I lifted a shoulder. “I don’t know. But if I can stay away from him until I get to the trial and keep Castor locked up, everything will be fine.”
“We still need to find this guy who’s after you.”
“Yeah, well, I’ve been on my own till now and I’ve just been trying to stay hidden and alive long enough to make the hearing. Without hurting those around me,” I added for good measure. “I know that Mase has a warrant for his arrest, so I’m hoping the police will eventually catch him.”
“You’re operating with a lot of hopes and ifs,” Rhys said.
“That’s because I don’t have a hell of a lot more to operate with.”
He scanned my face, staying silent for a long moment. Finally, he moved on as asked, “Castor, how did you get mixed up with him?”
Never losing my nerve, I said, “He was my master.” When Rhys’s face reflected what I assumed was moderate shock, I finished with, “Ironic, since I’ve never done drugs.”
“What do you mean, your master?”
This was the part I always hated the most. “He saw me, picked me up and I had to do what he said or else get beaten.”
Rhys’s eyes were the widest I’d ever seen them. “I’d love for you to elaborate right now.”
Another deep breath. I’d never spoken of any of this out loud and had a feeling that this conversation wasn’t close to over. But telling it this way, like a story, felt like I was explaining someone else’s life instead of my own. Allowed for some disconnect, which was helpful, and it was the only reason that talking about this didn’t make me want to cry or anything.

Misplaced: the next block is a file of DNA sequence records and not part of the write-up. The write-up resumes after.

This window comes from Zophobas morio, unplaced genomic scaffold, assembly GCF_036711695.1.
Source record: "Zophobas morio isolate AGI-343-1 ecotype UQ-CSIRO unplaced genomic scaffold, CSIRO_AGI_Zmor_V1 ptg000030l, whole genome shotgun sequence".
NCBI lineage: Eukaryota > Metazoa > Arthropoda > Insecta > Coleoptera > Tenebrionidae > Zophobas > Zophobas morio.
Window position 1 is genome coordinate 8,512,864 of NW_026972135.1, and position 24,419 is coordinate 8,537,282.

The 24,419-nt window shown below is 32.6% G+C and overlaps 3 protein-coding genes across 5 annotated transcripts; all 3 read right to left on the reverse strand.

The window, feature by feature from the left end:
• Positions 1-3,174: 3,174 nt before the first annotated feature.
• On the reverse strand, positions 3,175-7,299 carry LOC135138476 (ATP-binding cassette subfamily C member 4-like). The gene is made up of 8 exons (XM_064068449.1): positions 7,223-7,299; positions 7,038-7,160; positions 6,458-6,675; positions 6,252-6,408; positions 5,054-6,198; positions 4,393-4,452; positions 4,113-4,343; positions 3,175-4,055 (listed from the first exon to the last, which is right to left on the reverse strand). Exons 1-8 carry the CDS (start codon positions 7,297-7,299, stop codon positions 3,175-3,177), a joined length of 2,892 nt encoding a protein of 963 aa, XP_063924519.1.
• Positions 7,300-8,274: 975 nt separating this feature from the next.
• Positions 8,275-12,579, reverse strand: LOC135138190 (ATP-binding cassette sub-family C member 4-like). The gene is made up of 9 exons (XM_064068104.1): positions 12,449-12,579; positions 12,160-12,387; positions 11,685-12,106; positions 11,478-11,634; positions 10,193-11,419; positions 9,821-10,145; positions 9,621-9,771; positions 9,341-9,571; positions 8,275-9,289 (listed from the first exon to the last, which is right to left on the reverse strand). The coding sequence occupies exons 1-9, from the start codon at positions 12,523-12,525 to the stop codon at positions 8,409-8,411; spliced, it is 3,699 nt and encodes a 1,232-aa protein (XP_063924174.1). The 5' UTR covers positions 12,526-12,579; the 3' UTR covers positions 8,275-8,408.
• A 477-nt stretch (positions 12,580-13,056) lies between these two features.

“I grew up on the streets, bounced in and out of group homes. That’s how I ended up meeting Adam. But one of the times I was out and back on the homeless block, Castor decided I was to be his woman, slave — or whatever.”
I shook my head because I never did come up with a good term to call that situation or to call myself. But all I did know was that I never really had a choice.
“How did he decide this?” Rhys asked, a vicious undertone to his voice.
“I was hanging out by the lake, scrounging for money. Castor merely pointed at me and told his brother, I want that one. He got me a roof and food and I was basically his slave.”
“How old were you?”
Rhys muttered something that sounded like the lord’s name and looked around the apartment. He was so calm, his face inscrutable, as if trying not to show emotion, but the twitch in his jaw showed that he was struggling. Which I kind of appreciated. Pity wasn’t something I wanted.
“How did this end?”
“It was a deal gone bad. Castor was caught, Mase got away.”
“What do you mean?”
“What happened to you, Emma?” He asked like he was genuinely interested in how this story ended.
“Adam was the only one who kept track of me,” I said, hoping that he wouldn’t push for more details.
Adam was there at the hospital when I woke up from the stabbing and stood by me throughout the indictment of Castor. These were memories I didn’t really want to relive, so I moved on quickly before Rhys could ask more questions.
“Adam made his money and took care of me. I went to college and the rest is as you see it.” I said, opening my arms.